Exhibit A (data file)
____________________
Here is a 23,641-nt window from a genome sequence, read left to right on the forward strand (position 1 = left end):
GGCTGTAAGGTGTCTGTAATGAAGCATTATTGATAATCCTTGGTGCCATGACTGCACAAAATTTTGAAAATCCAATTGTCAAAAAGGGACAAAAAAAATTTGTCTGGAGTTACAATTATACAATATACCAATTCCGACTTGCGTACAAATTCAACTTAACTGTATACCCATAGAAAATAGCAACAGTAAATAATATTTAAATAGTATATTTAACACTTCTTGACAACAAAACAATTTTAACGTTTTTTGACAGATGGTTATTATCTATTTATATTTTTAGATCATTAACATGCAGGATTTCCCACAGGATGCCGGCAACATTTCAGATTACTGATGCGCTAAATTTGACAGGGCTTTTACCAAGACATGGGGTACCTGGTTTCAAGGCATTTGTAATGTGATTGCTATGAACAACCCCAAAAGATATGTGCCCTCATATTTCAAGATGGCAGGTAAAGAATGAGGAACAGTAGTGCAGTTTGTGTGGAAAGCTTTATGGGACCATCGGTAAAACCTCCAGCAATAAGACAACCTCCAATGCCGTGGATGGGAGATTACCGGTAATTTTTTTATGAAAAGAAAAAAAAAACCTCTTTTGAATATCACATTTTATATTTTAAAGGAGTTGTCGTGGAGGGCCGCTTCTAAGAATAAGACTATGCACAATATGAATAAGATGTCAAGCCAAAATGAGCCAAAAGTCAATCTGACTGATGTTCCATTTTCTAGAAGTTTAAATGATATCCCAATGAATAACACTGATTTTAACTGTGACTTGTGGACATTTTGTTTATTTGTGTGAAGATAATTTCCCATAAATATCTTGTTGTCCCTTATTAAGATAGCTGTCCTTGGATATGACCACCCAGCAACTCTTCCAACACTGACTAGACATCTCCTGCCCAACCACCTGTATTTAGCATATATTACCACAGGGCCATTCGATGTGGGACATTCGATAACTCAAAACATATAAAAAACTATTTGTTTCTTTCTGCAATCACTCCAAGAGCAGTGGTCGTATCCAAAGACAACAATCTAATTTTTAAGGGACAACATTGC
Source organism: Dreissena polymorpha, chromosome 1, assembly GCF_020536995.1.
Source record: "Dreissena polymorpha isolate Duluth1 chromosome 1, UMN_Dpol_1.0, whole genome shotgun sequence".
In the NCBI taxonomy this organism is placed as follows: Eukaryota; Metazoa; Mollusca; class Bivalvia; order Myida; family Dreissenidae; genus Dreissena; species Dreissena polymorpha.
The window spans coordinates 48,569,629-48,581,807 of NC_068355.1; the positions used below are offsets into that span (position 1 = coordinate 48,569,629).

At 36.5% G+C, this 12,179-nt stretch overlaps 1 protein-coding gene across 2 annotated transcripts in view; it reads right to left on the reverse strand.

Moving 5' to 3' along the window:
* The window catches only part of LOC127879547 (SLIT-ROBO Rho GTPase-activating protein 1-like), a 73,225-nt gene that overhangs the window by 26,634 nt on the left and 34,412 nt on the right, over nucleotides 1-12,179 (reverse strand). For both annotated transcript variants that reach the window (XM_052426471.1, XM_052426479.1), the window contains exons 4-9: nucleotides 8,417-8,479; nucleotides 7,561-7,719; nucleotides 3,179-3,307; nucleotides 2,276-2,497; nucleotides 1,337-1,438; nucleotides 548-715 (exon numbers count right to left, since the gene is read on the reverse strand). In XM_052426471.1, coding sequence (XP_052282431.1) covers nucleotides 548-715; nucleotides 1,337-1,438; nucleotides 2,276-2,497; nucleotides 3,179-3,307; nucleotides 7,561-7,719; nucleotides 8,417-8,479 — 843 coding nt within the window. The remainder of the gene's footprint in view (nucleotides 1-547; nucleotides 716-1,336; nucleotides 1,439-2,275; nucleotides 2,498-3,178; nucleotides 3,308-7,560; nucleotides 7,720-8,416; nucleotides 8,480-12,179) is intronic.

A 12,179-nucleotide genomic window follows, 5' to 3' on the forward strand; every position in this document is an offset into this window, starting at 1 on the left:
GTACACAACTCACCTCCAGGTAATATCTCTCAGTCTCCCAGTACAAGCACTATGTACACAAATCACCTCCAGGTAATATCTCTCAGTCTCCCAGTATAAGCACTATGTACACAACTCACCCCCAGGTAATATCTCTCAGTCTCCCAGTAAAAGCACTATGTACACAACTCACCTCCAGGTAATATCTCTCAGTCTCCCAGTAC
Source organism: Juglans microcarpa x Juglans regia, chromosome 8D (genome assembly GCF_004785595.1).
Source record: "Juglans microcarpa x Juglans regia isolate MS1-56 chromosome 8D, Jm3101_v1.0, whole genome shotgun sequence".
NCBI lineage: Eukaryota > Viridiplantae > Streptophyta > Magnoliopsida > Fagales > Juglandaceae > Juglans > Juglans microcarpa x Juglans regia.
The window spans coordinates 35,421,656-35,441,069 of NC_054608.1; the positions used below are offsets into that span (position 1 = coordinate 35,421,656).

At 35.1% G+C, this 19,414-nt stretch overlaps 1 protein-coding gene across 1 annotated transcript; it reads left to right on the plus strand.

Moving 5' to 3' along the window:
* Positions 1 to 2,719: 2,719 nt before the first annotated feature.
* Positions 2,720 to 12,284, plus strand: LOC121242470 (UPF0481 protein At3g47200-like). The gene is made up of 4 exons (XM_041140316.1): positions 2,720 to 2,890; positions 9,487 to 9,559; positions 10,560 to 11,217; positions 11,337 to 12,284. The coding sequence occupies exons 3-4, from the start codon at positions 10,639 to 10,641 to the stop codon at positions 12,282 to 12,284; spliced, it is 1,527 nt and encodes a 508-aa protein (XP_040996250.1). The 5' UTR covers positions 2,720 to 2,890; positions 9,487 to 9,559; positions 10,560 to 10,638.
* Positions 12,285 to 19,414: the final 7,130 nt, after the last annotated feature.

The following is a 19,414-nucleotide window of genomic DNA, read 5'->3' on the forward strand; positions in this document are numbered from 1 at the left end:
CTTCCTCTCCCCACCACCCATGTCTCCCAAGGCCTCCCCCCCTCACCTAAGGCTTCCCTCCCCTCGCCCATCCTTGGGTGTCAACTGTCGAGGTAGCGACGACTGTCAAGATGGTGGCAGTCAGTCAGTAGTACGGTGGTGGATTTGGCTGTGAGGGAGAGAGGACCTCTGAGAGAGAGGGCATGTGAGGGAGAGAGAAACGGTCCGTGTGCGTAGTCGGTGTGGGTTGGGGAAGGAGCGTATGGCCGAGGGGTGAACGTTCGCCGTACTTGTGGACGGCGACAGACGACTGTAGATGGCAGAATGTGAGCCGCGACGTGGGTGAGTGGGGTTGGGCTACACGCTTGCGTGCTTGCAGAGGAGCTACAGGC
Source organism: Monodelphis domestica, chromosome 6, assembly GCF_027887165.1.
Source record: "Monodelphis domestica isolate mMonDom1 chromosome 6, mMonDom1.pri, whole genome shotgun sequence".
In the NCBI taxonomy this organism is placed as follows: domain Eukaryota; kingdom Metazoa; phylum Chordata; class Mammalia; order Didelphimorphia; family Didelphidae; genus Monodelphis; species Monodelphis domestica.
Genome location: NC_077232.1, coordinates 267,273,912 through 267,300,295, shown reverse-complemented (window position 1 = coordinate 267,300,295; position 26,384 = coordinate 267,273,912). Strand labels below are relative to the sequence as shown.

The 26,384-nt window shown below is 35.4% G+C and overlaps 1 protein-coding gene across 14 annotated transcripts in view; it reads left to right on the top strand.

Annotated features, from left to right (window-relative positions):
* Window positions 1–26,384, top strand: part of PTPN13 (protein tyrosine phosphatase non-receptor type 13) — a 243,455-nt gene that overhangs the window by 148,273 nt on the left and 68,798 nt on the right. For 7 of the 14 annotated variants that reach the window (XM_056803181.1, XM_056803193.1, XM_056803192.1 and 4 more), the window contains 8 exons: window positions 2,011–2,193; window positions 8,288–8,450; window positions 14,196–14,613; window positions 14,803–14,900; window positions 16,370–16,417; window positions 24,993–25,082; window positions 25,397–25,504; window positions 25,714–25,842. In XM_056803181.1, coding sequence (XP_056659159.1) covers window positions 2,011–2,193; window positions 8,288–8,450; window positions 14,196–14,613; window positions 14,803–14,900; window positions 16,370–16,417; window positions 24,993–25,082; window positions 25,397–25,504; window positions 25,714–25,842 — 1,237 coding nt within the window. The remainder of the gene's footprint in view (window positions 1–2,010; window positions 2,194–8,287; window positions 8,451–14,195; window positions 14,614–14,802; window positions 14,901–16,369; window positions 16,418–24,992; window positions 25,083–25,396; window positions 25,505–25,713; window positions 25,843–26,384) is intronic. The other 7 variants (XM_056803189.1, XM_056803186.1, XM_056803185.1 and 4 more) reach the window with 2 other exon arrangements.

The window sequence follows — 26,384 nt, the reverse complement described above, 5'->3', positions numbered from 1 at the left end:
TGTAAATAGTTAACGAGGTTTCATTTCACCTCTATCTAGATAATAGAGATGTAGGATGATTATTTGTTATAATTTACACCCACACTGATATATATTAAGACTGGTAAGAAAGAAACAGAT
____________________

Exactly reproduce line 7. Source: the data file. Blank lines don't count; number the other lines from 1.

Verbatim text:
At 36.5% G+C, this 12,179-nt stretch overlaps 1 protein-coding gene across 2 annotated transcripts in view; it reads right to left on the reverse strand.